Atlas sive Cosmographicae meditationes de fabrica mvndi et fabricati figvra.
A rare first complete edition of the first truly modern scientific atlas. Gerard Mercator was the most influential geographer since Ptolemy. In 1569 he invented a new method of projection and his principles have only had to be abandoned after several centuries of use. The title of this edition shows the first use of the name Atlas for a collection of maps.
+ Read More
Parts II-VI had been published separately between 1585 and 1595. The first part, originally published in 1585, is composed of three fascicles, each with a special t. p.: Galliae tabule geographicae ; Belgii Inferioris geographicae tabule ; Germaniae tabule geographicae. The second part, originally published in 1589, has special title page of .: Italiae, Sclavoniae, et Graeciae tabule geographice.The third part, under whose title the work is published, precedes the first and second parts. Left unfinished by the author, it was completed, and the whole work edited and published by his son, Rumold Mercator, in 1595.
Bound in contemporary brown calf binding stamped in blind, with one border and some vignettes in gilt. The letters T. D. N. G. M. S. appear in gilt on front cover, and the date in gilt, on the back of the book.
Medium: 3 pts. in 1 v. port., 107 col. maps (part fold.) 45 cm.
Library of Congress Call Number/Physical Location: G1007 .A7 1595
Large 2o (407 x 277 mm). 6 parts in one volume. Part I: \Kp\k2 (engraved architectural and emblematic title, letterpress dedication to Wilhelm and Johann Wilhelm, Dukes of Julich, 2v in first state before the author's portrait but with the verse caption by Bernard Furmer) +4 \Kc\k2 (biography and epitaphs of the author, letters and verse in praise of the atlas, errata); a-d4 (text); part II: e2 (2+1) (engraved architectural and emblematic title Atlantis Pars altera. Geographia nova Totius Mundi, letterpress dedication to Queen Elizabeth and address to the reader), A-E2 (engraved maps of the world and the four continents), I-XIX2 (maps of the North Pole, Iceland, Scotland, Ireland, England, Norway and Sweden), \Kc\k1 (dedication to Heinrich Rantzau) XXa2 (description of Denmark), XXb-XXIX2 (maps of Denmark, Prussia, Russia, the Baltic countries, Transylvania and Ukraine), [XX4] (letterpress index and colophon); part III: +6 (engraved title of Renaissance ornament Galliae tabulae geographicae, letterpress preliminaries), a-d2 e1 f-q2 (maps of France and Switzerland), **2 (index); part IV: +4 (engraved title Belgii inferioris Geographicae tabulae, letterpress preliminaries, 4 blank), r-z & et2 (maps of the Low Countries and Luxemburg), +2 (index, misbound after the title-leaf in part VI); part V: ++4 (engraved title Germaniae tabulae geographicae, letterpress preliminaries, 4 blank), A-F2 Fij2 G-Q2 Qij2 R-Z AA2 (maps of Germany, Bohemia, Moravia, Austria, Poland and Hungary), +++4 (index); part VI: \Kp\k2 (engraved title Italiae, Sclavoniae, et Graeciae tabulae geographicae, letterpress dedication to Ferdinando de' Medici), 1-222 (maps of Italy, the Balkans and Greece), a-c2 (index). A TOTAL OF 107 COPPERPLATE MAPS, all but one (counties of Boulogne and Guines) double-page on full sheets, many with letterpress text on the reverse, the world-map with text on the obverse. Woodcut initials and typographical ornaments. Contemporary vellum over pasteboard, with overlapping edges, double blind fillet on sides, later ties.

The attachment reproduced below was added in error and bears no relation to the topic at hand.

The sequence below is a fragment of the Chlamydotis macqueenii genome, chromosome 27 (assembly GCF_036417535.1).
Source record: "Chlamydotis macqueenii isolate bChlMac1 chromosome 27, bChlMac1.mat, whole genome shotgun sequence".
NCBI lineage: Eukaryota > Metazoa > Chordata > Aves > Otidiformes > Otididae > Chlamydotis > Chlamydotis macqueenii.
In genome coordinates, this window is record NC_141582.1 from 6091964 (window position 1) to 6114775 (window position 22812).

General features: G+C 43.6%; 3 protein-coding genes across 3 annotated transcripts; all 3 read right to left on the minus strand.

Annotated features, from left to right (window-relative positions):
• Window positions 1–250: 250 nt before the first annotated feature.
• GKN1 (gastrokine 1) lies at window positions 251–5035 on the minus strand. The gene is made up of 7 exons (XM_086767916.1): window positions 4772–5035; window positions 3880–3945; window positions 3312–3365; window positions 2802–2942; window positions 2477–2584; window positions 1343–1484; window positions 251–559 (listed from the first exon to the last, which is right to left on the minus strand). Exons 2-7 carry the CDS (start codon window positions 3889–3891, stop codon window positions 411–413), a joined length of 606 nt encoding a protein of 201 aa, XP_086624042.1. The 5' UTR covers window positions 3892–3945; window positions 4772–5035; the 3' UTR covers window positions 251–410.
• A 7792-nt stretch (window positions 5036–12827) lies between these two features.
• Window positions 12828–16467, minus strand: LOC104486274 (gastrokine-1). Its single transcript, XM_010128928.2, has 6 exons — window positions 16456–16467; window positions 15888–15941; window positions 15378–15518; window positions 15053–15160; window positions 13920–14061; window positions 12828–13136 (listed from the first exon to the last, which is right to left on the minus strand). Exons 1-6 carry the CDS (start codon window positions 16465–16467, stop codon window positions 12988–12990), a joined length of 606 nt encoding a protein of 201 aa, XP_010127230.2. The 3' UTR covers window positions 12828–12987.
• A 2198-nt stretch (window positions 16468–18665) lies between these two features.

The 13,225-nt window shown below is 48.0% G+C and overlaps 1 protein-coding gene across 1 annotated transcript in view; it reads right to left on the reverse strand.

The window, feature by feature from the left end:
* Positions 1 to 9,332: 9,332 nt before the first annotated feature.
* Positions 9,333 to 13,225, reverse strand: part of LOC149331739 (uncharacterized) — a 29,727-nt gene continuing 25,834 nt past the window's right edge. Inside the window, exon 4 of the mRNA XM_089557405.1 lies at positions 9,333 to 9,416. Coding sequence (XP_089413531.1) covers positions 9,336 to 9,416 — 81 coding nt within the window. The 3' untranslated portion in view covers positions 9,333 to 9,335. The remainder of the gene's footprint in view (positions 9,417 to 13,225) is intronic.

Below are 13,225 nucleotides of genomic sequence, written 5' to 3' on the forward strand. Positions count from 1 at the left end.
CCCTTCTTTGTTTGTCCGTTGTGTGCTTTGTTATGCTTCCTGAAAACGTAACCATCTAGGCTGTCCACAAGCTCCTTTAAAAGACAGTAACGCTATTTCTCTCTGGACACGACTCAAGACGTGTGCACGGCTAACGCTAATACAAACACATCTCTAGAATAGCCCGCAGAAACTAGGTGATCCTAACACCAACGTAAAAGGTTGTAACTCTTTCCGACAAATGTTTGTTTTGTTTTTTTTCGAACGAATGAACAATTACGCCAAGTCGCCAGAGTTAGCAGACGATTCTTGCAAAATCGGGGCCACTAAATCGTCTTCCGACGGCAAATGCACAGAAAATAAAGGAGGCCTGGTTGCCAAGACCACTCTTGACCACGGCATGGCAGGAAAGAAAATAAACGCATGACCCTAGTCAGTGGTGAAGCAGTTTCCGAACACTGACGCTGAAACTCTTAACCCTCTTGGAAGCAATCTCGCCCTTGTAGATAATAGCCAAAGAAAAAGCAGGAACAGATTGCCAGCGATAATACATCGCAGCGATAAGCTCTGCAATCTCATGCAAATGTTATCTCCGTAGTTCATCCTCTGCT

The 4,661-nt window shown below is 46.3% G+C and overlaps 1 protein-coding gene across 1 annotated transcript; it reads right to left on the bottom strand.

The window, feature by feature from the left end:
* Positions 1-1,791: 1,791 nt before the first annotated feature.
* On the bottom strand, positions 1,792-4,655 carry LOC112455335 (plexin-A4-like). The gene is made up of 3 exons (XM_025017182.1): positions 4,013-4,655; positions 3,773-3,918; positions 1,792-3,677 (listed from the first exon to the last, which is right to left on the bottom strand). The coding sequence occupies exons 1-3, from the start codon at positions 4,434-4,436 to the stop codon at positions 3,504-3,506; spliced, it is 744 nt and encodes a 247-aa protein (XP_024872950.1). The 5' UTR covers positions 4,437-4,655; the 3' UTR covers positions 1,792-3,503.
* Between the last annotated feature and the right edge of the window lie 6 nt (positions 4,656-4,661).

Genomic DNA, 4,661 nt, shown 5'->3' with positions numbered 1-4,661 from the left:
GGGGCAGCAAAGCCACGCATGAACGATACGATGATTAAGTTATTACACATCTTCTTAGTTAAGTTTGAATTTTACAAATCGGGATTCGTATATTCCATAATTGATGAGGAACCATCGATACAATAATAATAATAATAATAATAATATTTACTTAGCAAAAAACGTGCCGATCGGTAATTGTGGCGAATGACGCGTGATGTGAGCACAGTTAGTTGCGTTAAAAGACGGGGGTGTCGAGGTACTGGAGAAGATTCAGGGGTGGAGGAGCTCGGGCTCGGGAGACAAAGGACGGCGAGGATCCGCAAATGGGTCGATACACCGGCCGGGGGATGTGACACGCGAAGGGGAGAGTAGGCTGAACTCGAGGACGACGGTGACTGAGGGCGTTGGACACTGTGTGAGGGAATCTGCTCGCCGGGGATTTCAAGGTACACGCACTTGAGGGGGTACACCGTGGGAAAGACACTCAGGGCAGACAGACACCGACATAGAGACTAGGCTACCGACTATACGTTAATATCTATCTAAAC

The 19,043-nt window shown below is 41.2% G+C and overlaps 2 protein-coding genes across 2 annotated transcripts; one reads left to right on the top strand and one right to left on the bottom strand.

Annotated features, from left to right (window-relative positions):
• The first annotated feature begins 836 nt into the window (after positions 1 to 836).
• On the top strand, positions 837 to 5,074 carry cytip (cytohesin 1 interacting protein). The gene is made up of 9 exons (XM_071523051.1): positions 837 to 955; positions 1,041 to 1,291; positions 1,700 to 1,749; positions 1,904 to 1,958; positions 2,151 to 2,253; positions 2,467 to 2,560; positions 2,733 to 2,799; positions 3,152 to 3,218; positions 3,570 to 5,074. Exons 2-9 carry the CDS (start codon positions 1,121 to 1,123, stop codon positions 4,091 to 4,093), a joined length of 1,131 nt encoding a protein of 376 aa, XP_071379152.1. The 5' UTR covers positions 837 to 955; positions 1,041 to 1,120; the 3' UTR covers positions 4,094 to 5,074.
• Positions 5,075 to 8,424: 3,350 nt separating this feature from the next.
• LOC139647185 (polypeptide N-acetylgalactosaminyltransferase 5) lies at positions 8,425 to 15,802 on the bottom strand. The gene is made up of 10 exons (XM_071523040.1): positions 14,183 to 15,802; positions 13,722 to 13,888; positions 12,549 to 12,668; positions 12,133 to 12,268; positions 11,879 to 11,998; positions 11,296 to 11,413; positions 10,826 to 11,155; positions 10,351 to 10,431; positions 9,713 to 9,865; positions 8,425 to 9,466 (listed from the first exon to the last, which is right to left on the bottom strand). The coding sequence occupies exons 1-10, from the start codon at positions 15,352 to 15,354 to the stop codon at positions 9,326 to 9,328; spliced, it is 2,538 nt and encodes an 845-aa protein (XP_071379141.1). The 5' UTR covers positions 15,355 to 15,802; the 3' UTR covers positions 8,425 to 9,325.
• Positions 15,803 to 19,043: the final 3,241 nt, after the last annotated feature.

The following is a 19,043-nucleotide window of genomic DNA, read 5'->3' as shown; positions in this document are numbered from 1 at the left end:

Provenance: Johann Ducker (17th-century inscription); Heinrich Stinnes of Cologne (purchased from Julius Halle in Munich); bought at Christie's New York, 11 June 1982, lot 264. (Christies)
J. Keuning, "The History of an Atlas", in Imago Mundi IV (1947) pp. 37-43; PMM 100; World Encompassed 134.
Library of Congress. Lessing J. Rosenwald collection, 730
Phillips 5918, 5919